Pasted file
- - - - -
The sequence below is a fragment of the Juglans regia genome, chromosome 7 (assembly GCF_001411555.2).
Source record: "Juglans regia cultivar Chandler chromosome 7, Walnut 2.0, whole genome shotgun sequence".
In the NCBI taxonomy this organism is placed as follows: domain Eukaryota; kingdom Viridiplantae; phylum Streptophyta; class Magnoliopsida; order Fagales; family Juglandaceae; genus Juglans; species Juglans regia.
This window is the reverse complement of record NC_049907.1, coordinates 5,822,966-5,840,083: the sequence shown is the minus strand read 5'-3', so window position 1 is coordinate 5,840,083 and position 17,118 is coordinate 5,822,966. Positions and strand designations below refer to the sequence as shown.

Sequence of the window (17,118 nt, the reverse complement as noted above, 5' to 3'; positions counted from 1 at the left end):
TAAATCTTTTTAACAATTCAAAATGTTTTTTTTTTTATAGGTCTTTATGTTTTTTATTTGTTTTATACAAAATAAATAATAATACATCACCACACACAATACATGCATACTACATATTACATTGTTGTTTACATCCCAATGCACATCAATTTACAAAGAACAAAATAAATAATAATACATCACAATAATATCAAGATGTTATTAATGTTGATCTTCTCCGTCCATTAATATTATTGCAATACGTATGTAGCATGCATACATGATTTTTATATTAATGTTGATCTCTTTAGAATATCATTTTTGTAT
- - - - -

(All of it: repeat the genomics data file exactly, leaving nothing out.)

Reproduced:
The sequence below is a fragment of the Juglans regia genome, chromosome 7 (assembly GCF_001411555.2).
Source record: "Juglans regia cultivar Chandler chromosome 7, Walnut 2.0, whole genome shotgun sequence".
In the NCBI taxonomy this organism is placed as follows: domain Eukaryota; kingdom Viridiplantae; phylum Streptophyta; class Magnoliopsida; order Fagales; family Juglandaceae; genus Juglans; species Juglans regia.
This window is the reverse complement of record NC_049907.1, coordinates 5,822,966-5,840,083: the sequence shown is the minus strand read 5'-3', so window position 1 is coordinate 5,840,083 and position 17,118 is coordinate 5,822,966. Positions and strand designations below refer to the sequence as shown.

Sequence of the window (17,118 nt, the reverse complement as noted above, 5' to 3'; positions counted from 1 at the left end):
TAAATCTTTTTAACAATTCAAAATGTTTTTTTTTTTATAGGTCTTTATGTTTTTTATTTGTTTTATACAAAATAAATAATAATACATCACCACACACAATACATGCATACTACATATTACATTGTTGTTTACATCCCAATGCACATCAATTTACAAAGAACAAAATAAATAATAATACATCACAATAATATCAAGATGTTATTAATGTTGATCTTCTCCGTCCATTAATATTATTGCAATACGTATGTAGCATGCATACATGATTTTTATATTAATGTTGATCTCTTTAGAATATCATTTTTGTAT